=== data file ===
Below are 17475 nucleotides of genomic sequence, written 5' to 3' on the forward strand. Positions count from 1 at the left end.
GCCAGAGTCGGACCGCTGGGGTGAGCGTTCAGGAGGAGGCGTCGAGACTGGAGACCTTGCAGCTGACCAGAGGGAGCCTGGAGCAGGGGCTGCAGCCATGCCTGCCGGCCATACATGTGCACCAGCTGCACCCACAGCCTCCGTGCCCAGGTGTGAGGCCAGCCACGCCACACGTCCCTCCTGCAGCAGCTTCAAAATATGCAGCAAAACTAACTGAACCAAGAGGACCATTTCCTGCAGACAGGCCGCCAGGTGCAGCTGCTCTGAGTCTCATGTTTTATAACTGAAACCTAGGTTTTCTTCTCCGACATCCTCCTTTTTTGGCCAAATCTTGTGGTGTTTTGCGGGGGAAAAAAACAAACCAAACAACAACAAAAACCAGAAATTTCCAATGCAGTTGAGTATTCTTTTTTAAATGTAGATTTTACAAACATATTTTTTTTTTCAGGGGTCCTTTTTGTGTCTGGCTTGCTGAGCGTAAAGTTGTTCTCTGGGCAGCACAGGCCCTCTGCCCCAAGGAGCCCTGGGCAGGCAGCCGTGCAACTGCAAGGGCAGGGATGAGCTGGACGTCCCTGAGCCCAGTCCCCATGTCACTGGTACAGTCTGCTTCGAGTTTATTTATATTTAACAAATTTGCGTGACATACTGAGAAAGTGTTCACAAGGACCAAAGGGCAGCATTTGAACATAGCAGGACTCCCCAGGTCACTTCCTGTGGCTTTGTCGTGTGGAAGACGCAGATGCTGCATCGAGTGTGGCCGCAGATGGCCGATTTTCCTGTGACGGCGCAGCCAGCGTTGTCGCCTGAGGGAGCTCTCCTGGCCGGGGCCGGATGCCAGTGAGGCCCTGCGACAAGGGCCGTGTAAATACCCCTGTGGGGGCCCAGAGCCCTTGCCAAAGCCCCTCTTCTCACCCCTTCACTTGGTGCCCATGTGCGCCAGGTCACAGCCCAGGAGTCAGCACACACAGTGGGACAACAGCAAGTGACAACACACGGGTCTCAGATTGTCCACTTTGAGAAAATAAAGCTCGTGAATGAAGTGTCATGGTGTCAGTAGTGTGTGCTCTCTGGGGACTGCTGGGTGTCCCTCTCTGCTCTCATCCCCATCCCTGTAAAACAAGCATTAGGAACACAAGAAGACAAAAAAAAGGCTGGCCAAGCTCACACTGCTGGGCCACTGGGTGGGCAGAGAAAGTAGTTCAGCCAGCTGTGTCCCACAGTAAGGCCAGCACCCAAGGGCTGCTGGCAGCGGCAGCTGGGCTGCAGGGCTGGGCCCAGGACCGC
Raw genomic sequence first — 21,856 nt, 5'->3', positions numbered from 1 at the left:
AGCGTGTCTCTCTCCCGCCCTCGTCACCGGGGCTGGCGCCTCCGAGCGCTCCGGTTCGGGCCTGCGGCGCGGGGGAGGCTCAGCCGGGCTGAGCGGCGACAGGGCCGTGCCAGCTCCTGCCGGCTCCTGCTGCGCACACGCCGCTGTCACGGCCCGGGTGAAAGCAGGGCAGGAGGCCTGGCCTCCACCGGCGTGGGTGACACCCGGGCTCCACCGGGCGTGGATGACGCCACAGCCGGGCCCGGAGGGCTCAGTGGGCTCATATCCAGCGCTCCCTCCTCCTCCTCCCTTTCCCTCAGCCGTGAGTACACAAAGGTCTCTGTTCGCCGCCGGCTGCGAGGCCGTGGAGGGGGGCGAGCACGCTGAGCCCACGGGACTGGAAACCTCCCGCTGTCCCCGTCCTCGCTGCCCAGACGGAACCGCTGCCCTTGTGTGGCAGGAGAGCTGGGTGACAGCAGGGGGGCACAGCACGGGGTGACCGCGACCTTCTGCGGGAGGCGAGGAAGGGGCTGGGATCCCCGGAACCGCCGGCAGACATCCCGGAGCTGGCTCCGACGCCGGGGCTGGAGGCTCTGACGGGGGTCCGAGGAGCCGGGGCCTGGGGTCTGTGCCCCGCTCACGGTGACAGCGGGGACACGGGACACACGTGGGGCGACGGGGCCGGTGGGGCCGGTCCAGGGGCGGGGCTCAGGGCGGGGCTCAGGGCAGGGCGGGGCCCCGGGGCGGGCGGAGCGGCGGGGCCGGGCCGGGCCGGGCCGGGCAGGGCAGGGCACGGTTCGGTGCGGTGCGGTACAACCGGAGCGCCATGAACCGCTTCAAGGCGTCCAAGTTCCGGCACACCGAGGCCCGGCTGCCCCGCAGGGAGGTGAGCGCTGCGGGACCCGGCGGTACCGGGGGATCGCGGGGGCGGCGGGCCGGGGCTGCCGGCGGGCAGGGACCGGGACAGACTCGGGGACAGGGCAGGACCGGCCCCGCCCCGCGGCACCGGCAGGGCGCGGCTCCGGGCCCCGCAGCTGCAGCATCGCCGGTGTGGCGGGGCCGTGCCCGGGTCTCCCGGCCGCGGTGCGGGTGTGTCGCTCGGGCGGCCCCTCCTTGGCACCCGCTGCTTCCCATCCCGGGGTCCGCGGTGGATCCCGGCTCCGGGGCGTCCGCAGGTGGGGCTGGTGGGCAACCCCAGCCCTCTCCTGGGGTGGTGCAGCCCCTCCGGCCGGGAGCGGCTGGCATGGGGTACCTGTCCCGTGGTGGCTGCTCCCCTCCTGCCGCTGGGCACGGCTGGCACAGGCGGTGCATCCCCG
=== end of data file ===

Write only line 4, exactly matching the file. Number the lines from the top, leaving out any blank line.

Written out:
AGCGTGTCTCTCTCCCGCCCTCGTCACCGGGGCTGGCGCCTCCGAGCGCTCCGGTTCGGGCCTGCGGCGCGGGGGAGGCTCAGCCGGGCTGAGCGGCGACAGGGCCGTGCCAGCTCCTGCCGGCTCCTGCTGCGCACACGCCGCTGTCACGGCCCGGGTGAAAGCAGGGCAGGAGGCCTGGCCTCCACCGGCGTGGGTGACACCCGGGCTCCACCGGGCGTGGATGACGCCACAGCCGGGCCCGGAGGGCTCAGTGGGCTCATATCCAGCGCTCCCTCCTCCTCCTCCCTTTCCCTCAGCCGTGAGTACACAAAGGTCTCTGTTCGCCGCCGGCTGCGAGGCCGTGGAGGGGGGCGAGCACGCTGAGCCCACGGGACTGGAAACCTCCCGCTGTCCCCGTCCTCGCTGCCCAGACGGAACCGCTGCCCTTGTGTGGCAGGAGAGCTGGGTGACAGCAGGGGGGCACAGCACGGGGTGACCGCGACCTTCTGCGGGAGGCGAGGAAGGGGCTGGGATCCCCGGAACCGCCGGCAGACATCCCGGAGCTGGCTCCGACGCCGGGGCTGGAGGCTCTGACGGGGGTCCGAGGAGCCGGGGCCTGGGGTCTGTGCCCCGCTCACGGTGACAGCGGGGACACGGGACACACGTGGGGCGACGGGGCCGGTGGGGCCGGTCCAGGGGCGGGGCTCAGGGCGGGGCTCAGGGCAGGGCGGGGCCCCGGGGCGGGCGGAGCGGCGGGGCCGGGCCGGGCCGGGCCGGGCAGGGCAGGGCACGGTTCGGTGCGGTGCGGTACAACCGGAGCGCCATGAACCGCTTCAAGGCGTCCAAGTTCCGGCACACCGAGGCCCGGCTGCCCCGCAGGGAGGTGAGCGCTGCGGGACCCGGCGGTACCGGGGGATCGCGGGGGCGGCGGGCCGGGGCTGCCGGCGGGCAGGGACCGGGACAGACTCGGGGACAGGGCAGGACCGGCCCCGCCCCGCGGCACCGGCAGGGCGCGGCTCCGGGCCCCGCAGCTGCAGCATCGCCGGTGTGGCGGGGCCGTGCCCGGGTCTCCCGGCCGCGGTGCGGGTGTGTCGCTCGGGCGGCCCCTCCTTGGCACCCGCTGCTTCCCATCCCGGGGTCCGCGGTGGATCCCGGCTCCGGGGCGTCCGCAGGTGGGGCTGGTGGGCAACCCCAGCCCTCTCCTGGGGTGGTGCAGCCCCTCCGGCCGGGAGCGGCTGGCATGGGGTACCTGTCCCGTGGTGGCTGCTCCCCTCCTGCCGCTGGGCACGGCTGGCACAGGCGGTGCATCCCCG